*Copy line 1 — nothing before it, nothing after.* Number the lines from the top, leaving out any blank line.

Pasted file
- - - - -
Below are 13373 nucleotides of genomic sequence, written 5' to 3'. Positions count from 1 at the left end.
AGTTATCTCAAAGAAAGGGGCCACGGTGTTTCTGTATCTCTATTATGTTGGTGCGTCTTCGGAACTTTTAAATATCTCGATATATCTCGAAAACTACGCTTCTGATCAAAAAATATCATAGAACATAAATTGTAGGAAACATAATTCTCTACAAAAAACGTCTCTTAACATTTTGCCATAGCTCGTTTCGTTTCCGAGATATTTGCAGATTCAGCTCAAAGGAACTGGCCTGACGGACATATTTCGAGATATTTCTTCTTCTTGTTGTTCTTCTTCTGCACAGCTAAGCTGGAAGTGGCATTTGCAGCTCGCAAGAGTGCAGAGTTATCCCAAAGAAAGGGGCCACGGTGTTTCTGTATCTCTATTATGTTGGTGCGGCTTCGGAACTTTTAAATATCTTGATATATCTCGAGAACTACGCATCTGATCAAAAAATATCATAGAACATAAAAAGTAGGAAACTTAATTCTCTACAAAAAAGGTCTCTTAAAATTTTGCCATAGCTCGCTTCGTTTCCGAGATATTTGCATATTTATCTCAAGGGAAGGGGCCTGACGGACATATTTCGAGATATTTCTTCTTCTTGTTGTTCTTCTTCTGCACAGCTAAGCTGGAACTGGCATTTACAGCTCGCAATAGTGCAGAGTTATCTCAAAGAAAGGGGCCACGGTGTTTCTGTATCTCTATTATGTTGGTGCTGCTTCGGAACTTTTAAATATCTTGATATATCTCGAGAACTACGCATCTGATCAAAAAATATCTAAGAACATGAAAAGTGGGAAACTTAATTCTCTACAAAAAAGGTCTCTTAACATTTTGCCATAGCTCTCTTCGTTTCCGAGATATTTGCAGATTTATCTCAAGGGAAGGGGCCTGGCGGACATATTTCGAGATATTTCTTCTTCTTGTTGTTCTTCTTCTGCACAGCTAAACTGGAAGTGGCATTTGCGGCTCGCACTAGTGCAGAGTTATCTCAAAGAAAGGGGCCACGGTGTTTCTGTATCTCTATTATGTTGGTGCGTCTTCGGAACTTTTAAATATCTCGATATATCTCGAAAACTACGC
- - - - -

Below are 13373 nucleotides of genomic sequence, written 5' to 3'. Positions count from 1 at the left end.